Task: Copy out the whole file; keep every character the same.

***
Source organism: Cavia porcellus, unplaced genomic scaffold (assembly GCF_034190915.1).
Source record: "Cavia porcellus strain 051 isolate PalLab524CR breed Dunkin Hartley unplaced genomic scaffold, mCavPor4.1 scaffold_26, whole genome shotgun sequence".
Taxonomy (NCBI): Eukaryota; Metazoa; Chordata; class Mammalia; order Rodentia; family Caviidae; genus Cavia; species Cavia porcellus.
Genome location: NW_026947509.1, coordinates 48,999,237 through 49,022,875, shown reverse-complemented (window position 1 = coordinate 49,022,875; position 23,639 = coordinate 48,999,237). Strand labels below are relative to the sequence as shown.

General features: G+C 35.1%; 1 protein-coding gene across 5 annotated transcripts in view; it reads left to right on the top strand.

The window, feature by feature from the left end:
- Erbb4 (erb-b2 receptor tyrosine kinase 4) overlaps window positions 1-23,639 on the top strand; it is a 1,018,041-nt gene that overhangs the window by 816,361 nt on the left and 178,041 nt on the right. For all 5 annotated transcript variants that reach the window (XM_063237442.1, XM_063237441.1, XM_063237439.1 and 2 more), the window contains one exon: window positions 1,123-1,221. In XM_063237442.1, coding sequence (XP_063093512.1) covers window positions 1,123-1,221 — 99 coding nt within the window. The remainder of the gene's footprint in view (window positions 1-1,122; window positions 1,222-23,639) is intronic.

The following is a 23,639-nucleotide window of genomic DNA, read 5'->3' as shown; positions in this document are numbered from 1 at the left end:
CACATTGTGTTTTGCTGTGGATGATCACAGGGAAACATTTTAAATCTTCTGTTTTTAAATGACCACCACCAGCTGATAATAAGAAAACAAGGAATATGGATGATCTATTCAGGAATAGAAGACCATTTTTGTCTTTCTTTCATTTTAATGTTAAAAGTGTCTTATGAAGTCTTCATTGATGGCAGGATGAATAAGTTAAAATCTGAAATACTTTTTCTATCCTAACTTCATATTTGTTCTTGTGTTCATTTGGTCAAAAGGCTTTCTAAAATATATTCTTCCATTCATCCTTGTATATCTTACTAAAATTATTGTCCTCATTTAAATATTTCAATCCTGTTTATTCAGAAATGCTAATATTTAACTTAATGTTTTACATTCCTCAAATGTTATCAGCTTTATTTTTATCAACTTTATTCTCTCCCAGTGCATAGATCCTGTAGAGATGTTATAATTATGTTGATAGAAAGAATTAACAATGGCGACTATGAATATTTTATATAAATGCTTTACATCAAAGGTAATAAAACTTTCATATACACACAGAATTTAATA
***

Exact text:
Source organism: Cavia porcellus, unplaced genomic scaffold (assembly GCF_034190915.1).
Source record: "Cavia porcellus strain 051 isolate PalLab524CR breed Dunkin Hartley unplaced genomic scaffold, mCavPor4.1 scaffold_26, whole genome shotgun sequence".
Taxonomy (NCBI): Eukaryota; Metazoa; Chordata; class Mammalia; order Rodentia; family Caviidae; genus Cavia; species Cavia porcellus.
Genome location: NW_026947509.1, coordinates 48,999,237 through 49,022,875, shown reverse-complemented (window position 1 = coordinate 49,022,875; position 23,639 = coordinate 48,999,237). Strand labels below are relative to the sequence as shown.

General features: G+C 35.1%; 1 protein-coding gene across 5 annotated transcripts in view; it reads left to right on the top strand.

The window, feature by feature from the left end:
- Erbb4 (erb-b2 receptor tyrosine kinase 4) overlaps window positions 1-23,639 on the top strand; it is a 1,018,041-nt gene that overhangs the window by 816,361 nt on the left and 178,041 nt on the right. For all 5 annotated transcript variants that reach the window (XM_063237442.1, XM_063237441.1, XM_063237439.1 and 2 more), the window contains one exon: window positions 1,123-1,221. In XM_063237442.1, coding sequence (XP_063093512.1) covers window positions 1,123-1,221 — 99 coding nt within the window. The remainder of the gene's footprint in view (window positions 1-1,122; window positions 1,222-23,639) is intronic.

The following is a 23,639-nucleotide window of genomic DNA, read 5'->3' as shown; positions in this document are numbered from 1 at the left end:
CACATTGTGTTTTGCTGTGGATGATCACAGGGAAACATTTTAAATCTTCTGTTTTTAAATGACCACCACCAGCTGATAATAAGAAAACAAGGAATATGGATGATCTATTCAGGAATAGAAGACCATTTTTGTCTTTCTTTCATTTTAATGTTAAAAGTGTCTTATGAAGTCTTCATTGATGGCAGGATGAATAAGTTAAAATCTGAAATACTTTTTCTATCCTAACTTCATATTTGTTCTTGTGTTCATTTGGTCAAAAGGCTTTCTAAAATATATTCTTCCATTCATCCTTGTATATCTTACTAAAATTATTGTCCTCATTTAAATATTTCAATCCTGTTTATTCAGAAATGCTAATATTTAACTTAATGTTTTACATTCCTCAAATGTTATCAGCTTTATTTTTATCAACTTTATTCTCTCCCAGTGCATAGATCCTGTAGAGATGTTATAATTATGTTGATAGAAAGAATTAACAATGGCGACTATGAATATTTTATATAAATGCTTTACATCAAAGGTAATAAAACTTTCATATACACACAGAATTTAATA